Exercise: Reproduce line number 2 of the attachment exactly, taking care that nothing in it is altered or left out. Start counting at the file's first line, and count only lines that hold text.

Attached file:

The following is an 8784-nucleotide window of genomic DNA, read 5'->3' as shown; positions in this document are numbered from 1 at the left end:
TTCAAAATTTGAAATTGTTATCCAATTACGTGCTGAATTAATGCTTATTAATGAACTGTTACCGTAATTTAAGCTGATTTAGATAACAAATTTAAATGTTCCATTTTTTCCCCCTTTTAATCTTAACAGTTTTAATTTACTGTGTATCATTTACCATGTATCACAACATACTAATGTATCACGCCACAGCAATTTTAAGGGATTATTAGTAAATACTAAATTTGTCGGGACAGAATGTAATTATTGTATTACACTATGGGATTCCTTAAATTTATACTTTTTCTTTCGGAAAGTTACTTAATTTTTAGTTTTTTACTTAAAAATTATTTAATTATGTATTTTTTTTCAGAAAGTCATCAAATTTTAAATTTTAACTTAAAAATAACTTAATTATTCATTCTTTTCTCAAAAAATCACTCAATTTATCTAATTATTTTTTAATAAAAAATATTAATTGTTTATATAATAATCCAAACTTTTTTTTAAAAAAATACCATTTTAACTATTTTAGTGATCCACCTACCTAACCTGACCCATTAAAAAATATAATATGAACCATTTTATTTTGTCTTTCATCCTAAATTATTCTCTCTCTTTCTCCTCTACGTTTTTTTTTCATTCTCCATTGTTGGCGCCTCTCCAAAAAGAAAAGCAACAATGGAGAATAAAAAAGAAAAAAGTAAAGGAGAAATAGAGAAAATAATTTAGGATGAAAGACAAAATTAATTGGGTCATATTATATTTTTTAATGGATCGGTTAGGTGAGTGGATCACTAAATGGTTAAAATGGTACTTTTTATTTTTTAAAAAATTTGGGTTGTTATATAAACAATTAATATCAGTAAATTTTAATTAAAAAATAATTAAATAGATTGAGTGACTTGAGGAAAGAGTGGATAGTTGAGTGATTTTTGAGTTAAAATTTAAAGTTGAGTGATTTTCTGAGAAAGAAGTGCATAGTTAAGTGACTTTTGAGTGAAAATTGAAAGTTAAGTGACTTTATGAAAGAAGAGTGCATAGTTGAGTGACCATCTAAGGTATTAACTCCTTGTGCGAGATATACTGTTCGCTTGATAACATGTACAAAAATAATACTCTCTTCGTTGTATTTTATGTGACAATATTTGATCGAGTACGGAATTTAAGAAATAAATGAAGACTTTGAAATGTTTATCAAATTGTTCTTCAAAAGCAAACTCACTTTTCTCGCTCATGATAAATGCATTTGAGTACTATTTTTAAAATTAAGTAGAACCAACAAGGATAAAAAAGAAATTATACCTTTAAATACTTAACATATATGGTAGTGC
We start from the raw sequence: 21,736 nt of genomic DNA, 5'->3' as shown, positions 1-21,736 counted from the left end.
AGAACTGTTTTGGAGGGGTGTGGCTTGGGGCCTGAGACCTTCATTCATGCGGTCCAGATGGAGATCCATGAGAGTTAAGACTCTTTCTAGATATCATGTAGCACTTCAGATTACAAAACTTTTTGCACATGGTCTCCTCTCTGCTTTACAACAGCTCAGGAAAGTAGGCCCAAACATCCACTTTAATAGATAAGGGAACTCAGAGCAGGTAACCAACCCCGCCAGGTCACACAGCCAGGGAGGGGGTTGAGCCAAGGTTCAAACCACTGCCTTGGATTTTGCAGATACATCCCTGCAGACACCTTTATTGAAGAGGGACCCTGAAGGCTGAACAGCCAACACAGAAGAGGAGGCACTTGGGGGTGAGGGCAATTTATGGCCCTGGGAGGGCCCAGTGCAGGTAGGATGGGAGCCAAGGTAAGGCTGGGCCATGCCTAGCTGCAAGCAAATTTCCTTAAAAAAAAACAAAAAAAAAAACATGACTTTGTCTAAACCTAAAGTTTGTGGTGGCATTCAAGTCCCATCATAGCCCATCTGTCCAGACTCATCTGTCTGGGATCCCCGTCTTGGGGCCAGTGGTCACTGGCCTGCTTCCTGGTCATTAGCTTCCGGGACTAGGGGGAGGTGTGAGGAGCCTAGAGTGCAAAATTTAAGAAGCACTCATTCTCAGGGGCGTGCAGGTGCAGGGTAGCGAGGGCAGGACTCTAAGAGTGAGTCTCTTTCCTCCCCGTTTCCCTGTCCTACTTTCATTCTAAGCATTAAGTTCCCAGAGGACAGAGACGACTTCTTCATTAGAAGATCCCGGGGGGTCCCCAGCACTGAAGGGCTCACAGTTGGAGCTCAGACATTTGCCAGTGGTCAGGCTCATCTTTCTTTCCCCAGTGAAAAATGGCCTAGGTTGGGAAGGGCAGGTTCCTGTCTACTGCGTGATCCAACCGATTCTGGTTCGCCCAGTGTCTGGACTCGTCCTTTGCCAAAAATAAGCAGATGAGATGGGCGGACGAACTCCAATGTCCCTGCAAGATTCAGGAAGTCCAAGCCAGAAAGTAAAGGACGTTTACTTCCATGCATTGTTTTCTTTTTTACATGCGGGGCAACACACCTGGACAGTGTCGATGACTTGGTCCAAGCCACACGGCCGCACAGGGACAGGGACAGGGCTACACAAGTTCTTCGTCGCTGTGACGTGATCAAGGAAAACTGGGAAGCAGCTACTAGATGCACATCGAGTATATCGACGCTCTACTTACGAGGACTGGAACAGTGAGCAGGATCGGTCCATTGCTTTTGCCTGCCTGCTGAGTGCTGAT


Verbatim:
TTCAAAATTTGAAATTGTTATCCAATTACGTGCTGAATTAATGCTTATTAATGAACTGTTACCGTAATTTAAGCTGATTTAGATAACAAATTTAAATGTTCCATTTTTTCCCCCTTTTAATCTTAACAGTTTTAATTTACTGTGTATCATTTACCATGTATCACAACATACTAATGTATCACGCCACAGCAATTTTAAGGGATTATTAGTAAATACTAAATTTGTCGGGACAGAATGTAATTATTGTATTACACTATGGGATTCCTTAAATTTATACTTTTTCTTTCGGAAAGTTACTTAATTTTTAGTTTTTTACTTAAAAATTATTTAATTATGTATTTTTTTTCAGAAAGTCATCAAATTTTAAATTTTAACTTAAAAATAACTTAATTATTCATTCTTTTCTCAAAAAATCACTCAATTTATCTAATTATTTTTTAATAAAAAATATTAATTGTTTATATAATAATCCAAACTTTTTTTTAAAAAAATACCATTTTAACTATTTTAGTGATCCACCTACCTAACCTGACCCATTAAAAAATATAATATGAACCATTTTATTTTGTCTTTCATCCTAAATTATTCTCTCTCTTTCTCCTCTACGTTTTTTTTTCATTCTCCATTGTTGGCGCCTCTCCAAAAAGAAAAGCAACAATGGAGAATAAAAAAGAAAAAAGTAAAGGAGAAATAGAGAAAATAATTTAGGATGAAAGACAAAATTAATTGGGTCATATTATATTTTTTAATGGATCGGTTAGGTGAGTGGATCACTAAATGGTTAAAATGGTACTTTTTATTTTTTAAAAAATTTGGGTTGTTATATAAACAATTAATATCAGTAAATTTTAATTAAAAAATAATTAAATAGATTGAGTGACTTGAGGAAAGAGTGGATAGTTGAGTGATTTTTGAGTTAAAATTTAAAGTTGAGTGATTTTCTGAGAAAGAAGTGCATAGTTAAGTGACTTTTGAGTGAAAATTGAAAGTTAAGTGACTTTATGAAAGAAGAGTGCATAGTTGAGTGACCATCTAAGGTATTAACTCCTTGTGCGAGATATACTGTTCGCTTGATAACATGTACAAAAATAATACTCTCTTCGTTGTATTTTATGTGACAATATTTGATCGAGTACGGAATTTAAGAAATAAATGAAGACTTTGAAATGTTTATCAAATTGTTCTTCAAAAGCAAACTCACTTTTCTCGCTCATGATAAATGCATTTGAGTACTATTTTTAAAATTAAGTAGAACCAACAAGGATAAAAAAGAAATTATACCTTTAAATACTTAACATATATGGTAGTGC